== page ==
However, accepting all major card brands and popular payment types is important for business growth and providing a positive customer experience. Implementing surcharging is one way for small businesses to accept more payment types from more card issuers, while mitigating some of the costs associated with credit card processing.

Relatedly, when implementing surcharging, the rate must be applied consistently across the card brands.

How Should Merchants Implement Surcharging?

In addition to some specific rules around surcharging state-by-state, the various card brands have surcharge rules that merchants must meet if implementing surcharging.

For example, Visa and Mastercard require retailers to register to surcharge with the payment network and display a disclosure about the surcharge in-store signage at the point of sale, online, and/or on the customer’s receipt.

Because of these complexities, it’s vital to have a 100% surcharge-compliant payment platform like Stax that can help your business follow best practices.

When implementing credit card surcharging, merchants are well-advised to err on the side of transparency and communication with their customers. Since the costs of payment processing are passed on to the customers, being communicative about these practices will help avoid a negative customer experience.

Prior to implementation, merchants should do research into the most popular payment types and have a strong baseline for the merchant fees paid and whether surcharging will help or hinder growth overall. This data will help determine the right rate for surcharging to offset costs while keeping the customer-paid rate to a minimum.

And as mentioned above, choose a payment platform that ensures you’re staying compliant with the latest surcharging laws. With Stax, you can legally—seamlessly—pass on 100% of credit card fees for both in-store and online payment transactions. Stax’s technology complies with all surcharging regulations so all your legal bases are covered.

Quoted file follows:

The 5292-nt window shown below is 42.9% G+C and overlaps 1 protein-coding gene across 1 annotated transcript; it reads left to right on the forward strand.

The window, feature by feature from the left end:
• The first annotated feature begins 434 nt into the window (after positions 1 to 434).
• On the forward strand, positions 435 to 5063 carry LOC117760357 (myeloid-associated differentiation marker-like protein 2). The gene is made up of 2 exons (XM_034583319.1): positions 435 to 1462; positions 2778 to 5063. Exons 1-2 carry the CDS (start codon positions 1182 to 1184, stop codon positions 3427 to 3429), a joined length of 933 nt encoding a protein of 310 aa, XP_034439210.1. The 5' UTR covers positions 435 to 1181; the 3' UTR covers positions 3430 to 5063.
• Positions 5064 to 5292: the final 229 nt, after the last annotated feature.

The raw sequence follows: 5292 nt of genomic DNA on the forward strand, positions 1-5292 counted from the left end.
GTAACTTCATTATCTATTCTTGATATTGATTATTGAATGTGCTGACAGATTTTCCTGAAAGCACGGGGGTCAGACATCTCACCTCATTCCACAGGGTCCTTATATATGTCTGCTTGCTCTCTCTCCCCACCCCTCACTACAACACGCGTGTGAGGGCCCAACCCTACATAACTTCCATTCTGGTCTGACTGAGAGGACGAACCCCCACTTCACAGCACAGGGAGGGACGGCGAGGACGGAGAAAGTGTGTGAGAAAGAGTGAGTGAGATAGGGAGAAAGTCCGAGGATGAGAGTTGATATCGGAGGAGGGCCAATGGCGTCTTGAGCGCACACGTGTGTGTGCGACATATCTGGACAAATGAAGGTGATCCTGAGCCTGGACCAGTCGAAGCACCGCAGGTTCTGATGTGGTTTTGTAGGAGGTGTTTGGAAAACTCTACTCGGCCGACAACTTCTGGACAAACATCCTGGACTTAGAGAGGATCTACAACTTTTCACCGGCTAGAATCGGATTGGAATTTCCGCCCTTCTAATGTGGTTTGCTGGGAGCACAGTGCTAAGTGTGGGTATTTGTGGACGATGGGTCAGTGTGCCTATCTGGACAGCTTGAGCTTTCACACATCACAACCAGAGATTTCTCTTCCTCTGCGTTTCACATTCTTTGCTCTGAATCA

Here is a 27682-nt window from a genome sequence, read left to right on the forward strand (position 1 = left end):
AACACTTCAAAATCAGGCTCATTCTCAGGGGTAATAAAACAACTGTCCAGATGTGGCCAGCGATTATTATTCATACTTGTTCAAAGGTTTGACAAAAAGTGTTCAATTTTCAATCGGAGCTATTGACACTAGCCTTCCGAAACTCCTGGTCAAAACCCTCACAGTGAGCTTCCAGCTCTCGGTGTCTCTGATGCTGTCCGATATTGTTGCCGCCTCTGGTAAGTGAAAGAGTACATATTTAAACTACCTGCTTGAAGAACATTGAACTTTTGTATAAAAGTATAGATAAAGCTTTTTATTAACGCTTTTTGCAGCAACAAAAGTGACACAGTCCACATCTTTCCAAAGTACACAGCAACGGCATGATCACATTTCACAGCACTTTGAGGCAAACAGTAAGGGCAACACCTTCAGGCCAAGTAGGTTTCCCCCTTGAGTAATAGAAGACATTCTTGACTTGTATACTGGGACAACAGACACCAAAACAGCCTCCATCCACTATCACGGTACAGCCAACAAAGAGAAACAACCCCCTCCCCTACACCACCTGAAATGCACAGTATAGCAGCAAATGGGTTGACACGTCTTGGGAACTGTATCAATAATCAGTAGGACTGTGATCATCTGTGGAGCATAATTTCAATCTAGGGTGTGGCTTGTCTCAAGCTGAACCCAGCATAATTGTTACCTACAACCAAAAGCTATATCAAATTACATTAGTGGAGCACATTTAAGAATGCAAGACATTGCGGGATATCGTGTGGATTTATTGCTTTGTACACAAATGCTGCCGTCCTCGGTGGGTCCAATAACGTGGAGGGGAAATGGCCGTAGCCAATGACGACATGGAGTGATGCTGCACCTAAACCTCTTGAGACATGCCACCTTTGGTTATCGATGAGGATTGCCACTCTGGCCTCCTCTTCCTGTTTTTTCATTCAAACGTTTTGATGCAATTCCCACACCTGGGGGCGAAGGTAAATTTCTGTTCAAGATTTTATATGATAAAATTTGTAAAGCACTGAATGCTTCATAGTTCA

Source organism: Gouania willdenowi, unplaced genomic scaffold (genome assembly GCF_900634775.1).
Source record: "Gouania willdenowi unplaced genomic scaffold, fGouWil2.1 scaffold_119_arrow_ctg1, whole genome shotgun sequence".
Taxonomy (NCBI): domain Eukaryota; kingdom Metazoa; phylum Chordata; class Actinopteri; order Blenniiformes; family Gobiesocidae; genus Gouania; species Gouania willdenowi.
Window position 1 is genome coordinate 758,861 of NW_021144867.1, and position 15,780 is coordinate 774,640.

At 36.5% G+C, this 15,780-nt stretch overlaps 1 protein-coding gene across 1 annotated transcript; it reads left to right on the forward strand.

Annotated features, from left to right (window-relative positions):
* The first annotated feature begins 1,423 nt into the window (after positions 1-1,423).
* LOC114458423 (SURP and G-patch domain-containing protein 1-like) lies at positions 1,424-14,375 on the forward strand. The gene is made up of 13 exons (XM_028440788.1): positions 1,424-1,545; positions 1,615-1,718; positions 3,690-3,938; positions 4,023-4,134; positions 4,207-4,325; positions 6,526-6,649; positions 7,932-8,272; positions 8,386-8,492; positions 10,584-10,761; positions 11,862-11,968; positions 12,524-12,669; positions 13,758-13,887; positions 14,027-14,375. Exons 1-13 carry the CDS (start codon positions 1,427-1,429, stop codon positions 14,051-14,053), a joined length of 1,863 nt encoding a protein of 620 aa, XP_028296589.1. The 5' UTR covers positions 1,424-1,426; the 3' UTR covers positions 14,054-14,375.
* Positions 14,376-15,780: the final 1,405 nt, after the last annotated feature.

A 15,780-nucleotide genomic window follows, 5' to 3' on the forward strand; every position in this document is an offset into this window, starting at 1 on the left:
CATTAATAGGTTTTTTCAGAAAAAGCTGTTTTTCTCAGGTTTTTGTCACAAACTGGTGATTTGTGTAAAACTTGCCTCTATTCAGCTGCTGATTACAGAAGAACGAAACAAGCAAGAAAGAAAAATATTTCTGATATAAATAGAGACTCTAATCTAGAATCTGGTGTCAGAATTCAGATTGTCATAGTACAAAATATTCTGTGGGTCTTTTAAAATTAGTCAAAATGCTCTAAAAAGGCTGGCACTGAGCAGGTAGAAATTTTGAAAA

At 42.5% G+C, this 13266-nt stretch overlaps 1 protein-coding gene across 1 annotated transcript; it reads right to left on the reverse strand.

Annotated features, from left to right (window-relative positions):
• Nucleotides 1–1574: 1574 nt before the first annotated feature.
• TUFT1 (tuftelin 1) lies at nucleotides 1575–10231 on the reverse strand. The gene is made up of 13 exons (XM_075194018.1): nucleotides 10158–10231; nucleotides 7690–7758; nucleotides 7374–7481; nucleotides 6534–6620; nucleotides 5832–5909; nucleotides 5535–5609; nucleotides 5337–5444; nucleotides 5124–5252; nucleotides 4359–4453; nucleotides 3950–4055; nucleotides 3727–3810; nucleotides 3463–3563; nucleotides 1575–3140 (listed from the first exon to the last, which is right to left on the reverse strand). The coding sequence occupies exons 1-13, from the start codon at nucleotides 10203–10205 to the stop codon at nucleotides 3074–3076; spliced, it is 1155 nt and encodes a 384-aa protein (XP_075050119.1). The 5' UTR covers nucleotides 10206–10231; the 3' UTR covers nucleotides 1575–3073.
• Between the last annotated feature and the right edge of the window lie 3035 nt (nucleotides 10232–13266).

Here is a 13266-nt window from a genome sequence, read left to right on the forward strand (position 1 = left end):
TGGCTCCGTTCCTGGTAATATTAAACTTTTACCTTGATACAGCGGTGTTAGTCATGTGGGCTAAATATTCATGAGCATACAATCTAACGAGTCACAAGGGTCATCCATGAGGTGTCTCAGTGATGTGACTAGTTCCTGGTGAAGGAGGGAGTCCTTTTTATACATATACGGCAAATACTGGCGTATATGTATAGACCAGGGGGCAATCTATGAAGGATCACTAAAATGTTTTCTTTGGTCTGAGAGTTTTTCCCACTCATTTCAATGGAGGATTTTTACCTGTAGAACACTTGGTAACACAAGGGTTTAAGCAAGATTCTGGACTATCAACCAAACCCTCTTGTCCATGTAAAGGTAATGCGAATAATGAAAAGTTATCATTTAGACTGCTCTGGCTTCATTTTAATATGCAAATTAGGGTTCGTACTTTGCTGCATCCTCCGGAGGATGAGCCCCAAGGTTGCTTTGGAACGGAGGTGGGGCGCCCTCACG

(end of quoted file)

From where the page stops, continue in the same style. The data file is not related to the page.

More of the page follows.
Selecting Your Payment Processor

Not all payment processing platforms are equal—between interchange markups, annual fees, and the need to accept all forms of payment, considerations should be made to find the right partner.

Payment processors are starting to offer the ability to surcharge, but it’s important to be aware of how this is facilitated with the card brands, how they can control that only credit cards and not debit cards are surcharged, and how compliance is maintained.

For a full list of questions to consider, check out this guide on implementing a surcharging program.

Due to the varying rules and regulations around payment processing, merchants must evaluate options for credit card processors to ensure scalability, compliance, and fit for your business needs.

Stax offers 24/7 support, PCI compliant software and hardware, and is a resource to help your business navigate the payment processing landscape. Enabling surcharging is made simple with Stax’s all-in-one platform that gives merchants quick access to the information they need.

Stax offers several benefits to help keep your business compliant with state and federal laws. Some important features include automated credit card type detection to determine the correct rate for eligible transactions and a data and reporting dashboard so you can make informed decisions.

With 100% compliant software and hardware, and dedicated support, Stax can help you leverage our solution to maximize revenue and scale for growth.

Learn more about Stax and find out how you can get started quickly with surcharging today

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FAQs about Credit Card Surcharging

Q: What are credit card surcharges?

Credit card surcharges are additional fees charged by merchants to customers, which help offset the cost of interchange fees paid by merchants to card-issuing banks for processing card transactions.

Q: What is the difference between convenience fees and surcharges?

Convenience fees are additional charges that merchants may add to a transaction for the convenience of using a non-standard payment method. In contrast, surcharges are added to cover the cost of interchange fees specifically for credit card transactions. Convenience fees are always flat and cannot be charged for card-present transactions. In contrast, surcharges are a percentage of the transaction total and can only be applied to credit card transactions.

Q: Is debit card surcharging legal?

No, surcharging for debit card transactions is prohibited under the Durbin Amendment of the Dodd-Frank Wall Street Reform and Consumer Protection Act.

Q: Where are credit card surcharging and convenience fees illegal?

As of January 2023, only two states and one jurisdiction still outlaw the use of credit card surcharges. They are a result of non-qualified transactions of different communications methods.: Connecticut, Massachusetts, and Puerto Rico.

There are two states with surcharging laws that require specific disclosures: Maine and New York. In these states, merchants are required to post the cost of paying with cash and the cost of paying with a card.

Q: Why are businesses opting to implement surcharging?

Implementing surcharging can save businesses thousands of dollars in payment processing fees annually by passing on the fees to the cardholder. This can allow businesses to accept more payment types from more card issuers while mitigating some of the costs associated with credit card processing.